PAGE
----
• of so presenting it that it may be readily appreciated by the company’s members, the group accounts may be prepared in a form other than that required by subsection (1), and in particular may consist of more than one set of consolidated accounts dealing respectively with the company and one group of subsidiaries and with other groups of subsidiaries or of separate accounts dealing with each of the subsidiaries, or of statements expanding the information about the subsidiaries in the company’s own accounts, or any combination of those forms.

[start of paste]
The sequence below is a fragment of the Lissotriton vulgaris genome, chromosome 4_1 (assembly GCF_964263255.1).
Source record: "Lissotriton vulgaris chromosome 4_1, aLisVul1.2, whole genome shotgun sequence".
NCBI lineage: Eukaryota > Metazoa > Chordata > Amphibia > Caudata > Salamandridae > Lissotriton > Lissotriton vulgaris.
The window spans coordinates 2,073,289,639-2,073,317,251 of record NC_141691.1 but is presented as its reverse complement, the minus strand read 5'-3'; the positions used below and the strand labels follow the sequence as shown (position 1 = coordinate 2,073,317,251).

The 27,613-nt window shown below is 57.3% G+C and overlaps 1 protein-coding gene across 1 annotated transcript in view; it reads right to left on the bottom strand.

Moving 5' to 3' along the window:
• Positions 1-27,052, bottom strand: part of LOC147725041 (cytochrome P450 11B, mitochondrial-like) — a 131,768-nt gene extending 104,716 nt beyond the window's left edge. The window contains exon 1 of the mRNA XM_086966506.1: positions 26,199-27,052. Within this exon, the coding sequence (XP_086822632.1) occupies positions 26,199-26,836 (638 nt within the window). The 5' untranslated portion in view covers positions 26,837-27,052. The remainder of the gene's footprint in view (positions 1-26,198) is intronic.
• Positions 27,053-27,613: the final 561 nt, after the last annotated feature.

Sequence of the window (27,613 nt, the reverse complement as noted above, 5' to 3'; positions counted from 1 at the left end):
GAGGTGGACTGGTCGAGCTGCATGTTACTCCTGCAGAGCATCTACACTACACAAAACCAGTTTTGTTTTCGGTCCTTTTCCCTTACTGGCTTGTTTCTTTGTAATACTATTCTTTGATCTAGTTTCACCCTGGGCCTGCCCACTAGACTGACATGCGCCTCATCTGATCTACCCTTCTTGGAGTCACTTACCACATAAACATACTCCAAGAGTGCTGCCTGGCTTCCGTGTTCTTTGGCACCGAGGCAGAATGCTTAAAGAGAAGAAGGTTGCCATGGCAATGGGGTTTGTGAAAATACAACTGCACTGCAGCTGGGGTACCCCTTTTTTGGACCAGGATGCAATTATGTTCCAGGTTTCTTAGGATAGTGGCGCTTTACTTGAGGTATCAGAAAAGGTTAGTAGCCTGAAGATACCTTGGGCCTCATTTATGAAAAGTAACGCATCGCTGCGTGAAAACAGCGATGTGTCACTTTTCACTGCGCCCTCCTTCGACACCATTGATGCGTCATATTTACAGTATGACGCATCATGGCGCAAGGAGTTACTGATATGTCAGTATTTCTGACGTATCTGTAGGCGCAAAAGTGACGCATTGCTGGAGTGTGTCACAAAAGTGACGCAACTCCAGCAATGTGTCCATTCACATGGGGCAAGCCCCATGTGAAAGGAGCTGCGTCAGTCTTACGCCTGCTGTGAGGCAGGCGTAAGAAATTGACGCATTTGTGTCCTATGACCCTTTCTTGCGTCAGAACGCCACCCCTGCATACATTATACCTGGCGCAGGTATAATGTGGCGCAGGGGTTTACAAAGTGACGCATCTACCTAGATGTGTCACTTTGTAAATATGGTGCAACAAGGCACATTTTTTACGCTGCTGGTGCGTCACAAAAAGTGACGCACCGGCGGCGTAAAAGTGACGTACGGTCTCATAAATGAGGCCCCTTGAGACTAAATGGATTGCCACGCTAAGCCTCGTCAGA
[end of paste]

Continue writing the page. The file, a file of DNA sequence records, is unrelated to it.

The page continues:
3. The group accounts may be wholly or partly incorporated in the company’s own balance sheet and profit and loss account.

Contents of group accounts
Section 152 of the Companies Act Cap 486 states that:
(1) The group accounts laid before a company shall give a true and fair view of the state of affairs and profit or loss  of the company and the subsidiaries dealt with thereby as a whole, so far as concerns members of the company.
(2) Where the financial year of a subsidiary does not coincide with that of the holding company, the group accounts shall, unless the registrar on the application or with the consent of the holding company’s directors otherwise directs, deal with the subsidiary’s state of affairs as at the end of its financial year ending with or last before that of the holding company, and with the subsidiary’s profit or loss for that financial year.